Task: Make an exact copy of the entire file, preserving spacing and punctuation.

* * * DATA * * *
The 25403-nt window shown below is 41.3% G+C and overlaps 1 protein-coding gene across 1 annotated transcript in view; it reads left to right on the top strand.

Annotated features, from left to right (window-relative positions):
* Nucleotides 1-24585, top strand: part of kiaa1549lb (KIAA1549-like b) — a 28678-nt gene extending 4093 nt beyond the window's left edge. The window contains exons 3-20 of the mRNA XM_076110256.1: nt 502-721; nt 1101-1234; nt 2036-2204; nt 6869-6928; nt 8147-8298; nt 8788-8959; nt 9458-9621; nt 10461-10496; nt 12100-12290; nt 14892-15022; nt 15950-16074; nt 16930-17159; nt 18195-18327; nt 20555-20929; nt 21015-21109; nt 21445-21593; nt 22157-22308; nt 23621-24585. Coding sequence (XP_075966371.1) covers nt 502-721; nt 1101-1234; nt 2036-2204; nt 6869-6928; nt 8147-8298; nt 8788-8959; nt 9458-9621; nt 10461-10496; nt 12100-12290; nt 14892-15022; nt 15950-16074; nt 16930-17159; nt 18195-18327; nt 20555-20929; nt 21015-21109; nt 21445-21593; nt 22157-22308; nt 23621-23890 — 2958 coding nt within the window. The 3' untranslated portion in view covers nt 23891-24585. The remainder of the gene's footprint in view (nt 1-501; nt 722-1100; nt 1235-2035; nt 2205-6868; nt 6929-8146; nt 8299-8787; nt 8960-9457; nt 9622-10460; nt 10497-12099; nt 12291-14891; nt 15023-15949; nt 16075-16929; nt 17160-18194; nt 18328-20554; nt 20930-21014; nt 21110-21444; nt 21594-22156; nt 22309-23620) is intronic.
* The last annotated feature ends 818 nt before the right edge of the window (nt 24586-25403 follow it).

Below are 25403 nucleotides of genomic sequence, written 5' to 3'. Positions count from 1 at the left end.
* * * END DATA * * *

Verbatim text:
The 25403-nt window shown below is 41.3% G+C and overlaps 1 protein-coding gene across 1 annotated transcript in view; it reads left to right on the top strand.

Annotated features, from left to right (window-relative positions):
* Nucleotides 1-24585, top strand: part of kiaa1549lb (KIAA1549-like b) — a 28678-nt gene extending 4093 nt beyond the window's left edge. The window contains exons 3-20 of the mRNA XM_076110256.1: nt 502-721; nt 1101-1234; nt 2036-2204; nt 6869-6928; nt 8147-8298; nt 8788-8959; nt 9458-9621; nt 10461-10496; nt 12100-12290; nt 14892-15022; nt 15950-16074; nt 16930-17159; nt 18195-18327; nt 20555-20929; nt 21015-21109; nt 21445-21593; nt 22157-22308; nt 23621-24585. Coding sequence (XP_075966371.1) covers nt 502-721; nt 1101-1234; nt 2036-2204; nt 6869-6928; nt 8147-8298; nt 8788-8959; nt 9458-9621; nt 10461-10496; nt 12100-12290; nt 14892-15022; nt 15950-16074; nt 16930-17159; nt 18195-18327; nt 20555-20929; nt 21015-21109; nt 21445-21593; nt 22157-22308; nt 23621-23890 — 2958 coding nt within the window. The 3' untranslated portion in view covers nt 23891-24585. The remainder of the gene's footprint in view (nt 1-501; nt 722-1100; nt 1235-2035; nt 2205-6868; nt 6929-8146; nt 8299-8787; nt 8960-9457; nt 9622-10460; nt 10497-12099; nt 12291-14891; nt 15023-15949; nt 16075-16929; nt 17160-18194; nt 18328-20554; nt 20930-21014; nt 21110-21444; nt 21594-22156; nt 22309-23620) is intronic.
* The last annotated feature ends 818 nt before the right edge of the window (nt 24586-25403 follow it).

Below are 25403 nucleotides of genomic sequence, written 5' to 3'. Positions count from 1 at the left end.